The most famous of all Chowders though, is the Clam Chowder, a typical New England version, using their local shellfish catches and almost impossible to replicate if you live in the UK, far away from where Clams tend to inhabit. Fortunately, tinned Clams offer an ethereal taste of the Northeast and can be quite a convincing substitute.
But, for those unfortunate few who don’t like shellfish, you could just use plain old fish, prawns, cod, salmon, haddock, whatever firm fish is local to you. Or, forget the fish altogether and make a vegetarian version using potato and corn. The familiar creamy chowder texture is still vivid and the corn adds a wonderful sweetness to the soup that is offset by green peppers and onions. Some versions even add tomatoes, which is more redolent of the original fish stew served up by those French fisherman all those years ago.
It is dead simple to make; onions, garlic, celery, green pepper, diced potato simmered in olive oil, bacon fat or butter until tender. Some stock, milk, Cannellini Beans and canned Sweetcorn (I used creamed sweetcorn because that was all I had and it was just fine, although you may need to add a little more salt than usual) are then added, plus Dried Thyme and whole Peppercorns for a little bit of heat and the soup is virtually ready. At this point you could add your clams, or fish but it is completely substantial without either. A quick simmer, a readjustment of seasoning and the soup is ready to be served, steaming hot, into deep soup bowls, with crusty, buttered bread.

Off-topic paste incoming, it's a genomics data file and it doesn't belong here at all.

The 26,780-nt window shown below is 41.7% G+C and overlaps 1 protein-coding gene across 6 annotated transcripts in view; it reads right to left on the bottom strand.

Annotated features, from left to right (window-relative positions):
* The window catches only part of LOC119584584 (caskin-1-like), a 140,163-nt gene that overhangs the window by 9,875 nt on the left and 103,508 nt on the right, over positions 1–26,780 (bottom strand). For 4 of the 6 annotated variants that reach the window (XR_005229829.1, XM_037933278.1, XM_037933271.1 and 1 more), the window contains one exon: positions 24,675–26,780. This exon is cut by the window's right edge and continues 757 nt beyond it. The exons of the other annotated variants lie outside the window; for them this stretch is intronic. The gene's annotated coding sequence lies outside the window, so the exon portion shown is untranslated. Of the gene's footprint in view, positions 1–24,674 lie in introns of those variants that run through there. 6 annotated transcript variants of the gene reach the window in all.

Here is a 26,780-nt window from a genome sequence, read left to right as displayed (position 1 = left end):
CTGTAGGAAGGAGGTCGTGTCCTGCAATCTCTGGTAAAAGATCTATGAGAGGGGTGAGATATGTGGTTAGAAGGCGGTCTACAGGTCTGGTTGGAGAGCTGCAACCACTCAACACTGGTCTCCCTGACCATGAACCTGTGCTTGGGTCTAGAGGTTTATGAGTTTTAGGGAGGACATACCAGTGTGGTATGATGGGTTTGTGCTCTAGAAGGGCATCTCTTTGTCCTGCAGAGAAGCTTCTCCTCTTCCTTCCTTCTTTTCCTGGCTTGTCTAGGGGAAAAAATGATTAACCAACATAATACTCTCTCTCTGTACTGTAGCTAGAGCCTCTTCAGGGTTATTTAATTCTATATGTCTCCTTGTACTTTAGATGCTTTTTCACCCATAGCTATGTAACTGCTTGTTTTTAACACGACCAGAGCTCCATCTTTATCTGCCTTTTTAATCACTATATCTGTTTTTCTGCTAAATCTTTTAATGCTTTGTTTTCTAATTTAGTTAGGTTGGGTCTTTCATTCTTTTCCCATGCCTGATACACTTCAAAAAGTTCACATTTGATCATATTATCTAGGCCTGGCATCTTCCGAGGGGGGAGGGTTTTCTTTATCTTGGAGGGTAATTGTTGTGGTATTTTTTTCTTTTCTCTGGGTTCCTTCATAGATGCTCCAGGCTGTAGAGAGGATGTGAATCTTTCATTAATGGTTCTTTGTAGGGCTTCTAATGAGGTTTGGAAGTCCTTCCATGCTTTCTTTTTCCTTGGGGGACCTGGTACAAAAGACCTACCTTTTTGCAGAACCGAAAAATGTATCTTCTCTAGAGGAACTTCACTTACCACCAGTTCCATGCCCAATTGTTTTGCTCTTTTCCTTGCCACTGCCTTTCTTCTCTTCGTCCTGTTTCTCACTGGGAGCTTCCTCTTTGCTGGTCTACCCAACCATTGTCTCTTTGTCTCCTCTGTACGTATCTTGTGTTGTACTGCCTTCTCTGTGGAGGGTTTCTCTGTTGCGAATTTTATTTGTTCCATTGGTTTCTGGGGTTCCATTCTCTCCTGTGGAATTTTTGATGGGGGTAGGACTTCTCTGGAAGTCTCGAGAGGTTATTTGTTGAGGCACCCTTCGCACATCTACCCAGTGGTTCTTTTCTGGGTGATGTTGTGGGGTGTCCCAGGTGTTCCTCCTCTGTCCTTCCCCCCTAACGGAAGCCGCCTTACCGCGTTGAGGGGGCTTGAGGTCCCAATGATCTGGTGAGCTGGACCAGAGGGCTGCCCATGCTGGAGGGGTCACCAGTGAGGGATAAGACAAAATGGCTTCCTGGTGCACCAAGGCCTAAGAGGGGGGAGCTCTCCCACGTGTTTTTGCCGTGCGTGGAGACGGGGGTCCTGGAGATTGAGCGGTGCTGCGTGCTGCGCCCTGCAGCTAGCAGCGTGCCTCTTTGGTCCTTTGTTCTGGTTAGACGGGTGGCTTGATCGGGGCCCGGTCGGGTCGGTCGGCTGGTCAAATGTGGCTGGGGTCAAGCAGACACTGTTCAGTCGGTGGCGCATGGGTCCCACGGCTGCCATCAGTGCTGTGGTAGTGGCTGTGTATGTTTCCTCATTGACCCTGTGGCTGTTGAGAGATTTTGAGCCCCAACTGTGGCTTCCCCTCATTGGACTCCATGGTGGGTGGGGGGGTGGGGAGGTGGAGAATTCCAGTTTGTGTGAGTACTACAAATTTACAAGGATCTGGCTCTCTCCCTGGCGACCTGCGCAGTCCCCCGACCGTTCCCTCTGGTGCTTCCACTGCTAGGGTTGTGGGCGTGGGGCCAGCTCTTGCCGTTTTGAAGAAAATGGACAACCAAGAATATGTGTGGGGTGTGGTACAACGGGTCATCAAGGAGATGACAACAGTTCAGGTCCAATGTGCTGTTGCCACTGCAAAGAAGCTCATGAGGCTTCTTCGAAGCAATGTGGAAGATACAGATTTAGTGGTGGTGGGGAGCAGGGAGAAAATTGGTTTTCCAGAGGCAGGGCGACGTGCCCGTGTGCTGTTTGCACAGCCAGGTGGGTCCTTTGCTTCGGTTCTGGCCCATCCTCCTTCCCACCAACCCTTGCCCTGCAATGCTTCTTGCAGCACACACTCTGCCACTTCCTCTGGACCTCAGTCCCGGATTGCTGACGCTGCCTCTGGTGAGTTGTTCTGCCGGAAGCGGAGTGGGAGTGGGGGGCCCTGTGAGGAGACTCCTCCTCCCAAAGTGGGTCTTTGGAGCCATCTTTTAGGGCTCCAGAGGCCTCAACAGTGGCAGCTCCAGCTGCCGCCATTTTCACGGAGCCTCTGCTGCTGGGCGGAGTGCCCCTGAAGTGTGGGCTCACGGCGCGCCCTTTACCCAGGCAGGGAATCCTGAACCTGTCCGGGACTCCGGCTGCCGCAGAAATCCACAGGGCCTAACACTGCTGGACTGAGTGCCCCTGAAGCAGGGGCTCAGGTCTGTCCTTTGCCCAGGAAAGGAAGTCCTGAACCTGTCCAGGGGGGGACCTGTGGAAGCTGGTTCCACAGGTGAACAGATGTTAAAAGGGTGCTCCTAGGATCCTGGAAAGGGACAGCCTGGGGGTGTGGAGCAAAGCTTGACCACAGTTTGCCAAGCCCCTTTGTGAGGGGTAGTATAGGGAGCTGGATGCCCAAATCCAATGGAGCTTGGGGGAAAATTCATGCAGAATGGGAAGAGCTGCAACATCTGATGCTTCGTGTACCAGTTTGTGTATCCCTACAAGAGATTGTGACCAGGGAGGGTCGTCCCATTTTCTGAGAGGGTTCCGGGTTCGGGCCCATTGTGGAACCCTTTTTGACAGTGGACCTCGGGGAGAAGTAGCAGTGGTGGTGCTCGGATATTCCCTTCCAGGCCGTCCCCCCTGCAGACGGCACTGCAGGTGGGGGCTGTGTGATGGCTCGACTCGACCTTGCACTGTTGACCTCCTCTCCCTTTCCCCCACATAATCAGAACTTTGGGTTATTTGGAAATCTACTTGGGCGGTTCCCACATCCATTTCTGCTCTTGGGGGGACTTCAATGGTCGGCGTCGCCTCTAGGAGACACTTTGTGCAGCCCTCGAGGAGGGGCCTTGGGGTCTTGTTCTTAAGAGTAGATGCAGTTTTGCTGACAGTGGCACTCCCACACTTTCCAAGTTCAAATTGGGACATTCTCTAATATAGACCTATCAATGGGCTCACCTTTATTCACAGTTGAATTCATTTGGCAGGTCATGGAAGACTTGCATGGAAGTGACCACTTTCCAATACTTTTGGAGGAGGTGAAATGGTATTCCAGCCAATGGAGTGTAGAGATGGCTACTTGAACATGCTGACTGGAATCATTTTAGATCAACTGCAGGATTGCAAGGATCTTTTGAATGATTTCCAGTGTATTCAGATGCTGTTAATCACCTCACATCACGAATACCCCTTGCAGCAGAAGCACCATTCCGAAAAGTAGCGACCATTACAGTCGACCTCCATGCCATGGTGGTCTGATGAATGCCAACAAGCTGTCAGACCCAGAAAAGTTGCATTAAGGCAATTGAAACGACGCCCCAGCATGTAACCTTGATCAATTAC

2 Tablespoons Olive Oil
1 Tablespoon Butter or Bacon Fat (you can fry off a rasher or two
1 Onion, peeled and finely chopped
1 Clove Garlic, peeled and finely chopped
2 Sticks Celery, de-stringed and finely chopped
1 Small Green Pepper, finely chopped
1 Baking Potato, peeled and cut into ½” dice.
1 400g Can Tinned Sweetcorn or Creamed Sweetcorn
1 Tin Cannellini Beans (or tinned bean of your choice, you want a pale, creamy bean though)
Pinch of Dried Thyme or Sprig of Fresh